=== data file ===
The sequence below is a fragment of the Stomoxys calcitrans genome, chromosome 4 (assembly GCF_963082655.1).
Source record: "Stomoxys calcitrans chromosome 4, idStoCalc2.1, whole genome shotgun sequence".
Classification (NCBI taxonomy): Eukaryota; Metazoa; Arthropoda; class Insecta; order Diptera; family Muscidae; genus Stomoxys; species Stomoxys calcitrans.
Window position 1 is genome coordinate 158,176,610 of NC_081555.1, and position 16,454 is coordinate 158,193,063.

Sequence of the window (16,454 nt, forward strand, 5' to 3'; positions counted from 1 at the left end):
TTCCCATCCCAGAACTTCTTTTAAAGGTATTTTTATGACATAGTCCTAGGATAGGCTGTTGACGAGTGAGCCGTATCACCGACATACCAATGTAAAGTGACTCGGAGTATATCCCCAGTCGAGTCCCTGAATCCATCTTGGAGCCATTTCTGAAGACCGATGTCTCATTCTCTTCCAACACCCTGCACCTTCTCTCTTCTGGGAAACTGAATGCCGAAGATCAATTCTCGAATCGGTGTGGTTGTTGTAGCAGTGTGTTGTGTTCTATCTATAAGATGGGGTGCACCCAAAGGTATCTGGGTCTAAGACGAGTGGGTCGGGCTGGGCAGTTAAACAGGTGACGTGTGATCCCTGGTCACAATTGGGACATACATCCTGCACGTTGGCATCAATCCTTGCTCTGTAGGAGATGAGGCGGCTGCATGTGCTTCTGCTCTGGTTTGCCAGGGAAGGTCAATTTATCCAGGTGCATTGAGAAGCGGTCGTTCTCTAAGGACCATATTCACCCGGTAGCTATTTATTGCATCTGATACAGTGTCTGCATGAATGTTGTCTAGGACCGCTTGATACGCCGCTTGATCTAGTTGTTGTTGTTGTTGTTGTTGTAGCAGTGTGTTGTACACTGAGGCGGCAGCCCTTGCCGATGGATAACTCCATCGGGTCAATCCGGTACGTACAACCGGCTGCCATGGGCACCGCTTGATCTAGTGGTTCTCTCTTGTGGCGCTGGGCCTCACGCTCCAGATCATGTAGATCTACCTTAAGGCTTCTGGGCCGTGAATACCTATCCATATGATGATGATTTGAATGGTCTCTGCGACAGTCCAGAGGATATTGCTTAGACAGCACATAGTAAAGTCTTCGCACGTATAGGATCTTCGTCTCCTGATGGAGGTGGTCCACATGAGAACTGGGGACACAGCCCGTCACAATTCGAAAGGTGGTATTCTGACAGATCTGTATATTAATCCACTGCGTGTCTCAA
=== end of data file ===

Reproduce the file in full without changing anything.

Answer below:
The sequence below is a fragment of the Stomoxys calcitrans genome, chromosome 4 (assembly GCF_963082655.1).
Source record: "Stomoxys calcitrans chromosome 4, idStoCalc2.1, whole genome shotgun sequence".
Classification (NCBI taxonomy): Eukaryota; Metazoa; Arthropoda; class Insecta; order Diptera; family Muscidae; genus Stomoxys; species Stomoxys calcitrans.
Window position 1 is genome coordinate 158,176,610 of NC_081555.1, and position 16,454 is coordinate 158,193,063.

Sequence of the window (16,454 nt, forward strand, 5' to 3'; positions counted from 1 at the left end):
TTCCCATCCCAGAACTTCTTTTAAAGGTATTTTTATGACATAGTCCTAGGATAGGCTGTTGACGAGTGAGCCGTATCACCGACATACCAATGTAAAGTGACTCGGAGTATATCCCCAGTCGAGTCCCTGAATCCATCTTGGAGCCATTTCTGAAGACCGATGTCTCATTCTCTTCCAACACCCTGCACCTTCTCTCTTCTGGGAAACTGAATGCCGAAGATCAATTCTCGAATCGGTGTGGTTGTTGTAGCAGTGTGTTGTGTTCTATCTATAAGATGGGGTGCACCCAAAGGTATCTGGGTCTAAGACGAGTGGGTCGGGCTGGGCAGTTAAACAGGTGACGTGTGATCCCTGGTCACAATTGGGACATACATCCTGCACGTTGGCATCAATCCTTGCTCTGTAGGAGATGAGGCGGCTGCATGTGCTTCTGCTCTGGTTTGCCAGGGAAGGTCAATTTATCCAGGTGCATTGAGAAGCGGTCGTTCTCTAAGGACCATATTCACCCGGTAGCTATTTATTGCATCTGATACAGTGTCTGCATGAATGTTGTCTAGGACCGCTTGATACGCCGCTTGATCTAGTTGTTGTTGTTGTTGTTGTTGTAGCAGTGTGTTGTACACTGAGGCGGCAGCCCTTGCCGATGGATAACTCCATCGGGTCAATCCGGTACGTACAACCGGCTGCCATGGGCACCGCTTGATCTAGTGGTTCTCTCTTGTGGCGCTGGGCCTCACGCTCCAGATCATGTAGATCTACCTTAAGGCTTCTGGGCCGTGAATACCTATCCATATGATGATGATTTGAATGGTCTCTGCGACAGTCCAGAGGATATTGCTTAGACAGCACATAGTAAAGTCTTCGCACGTATAGGATCTTCGTCTCCTGATGGAGGTGGTCCACATGAGAACTGGGGACACAGCCCGTCACAATTCGAAAGGTGGTATTCTGACAGATCTGTATATTAATCCACTGCGTGTCTCAA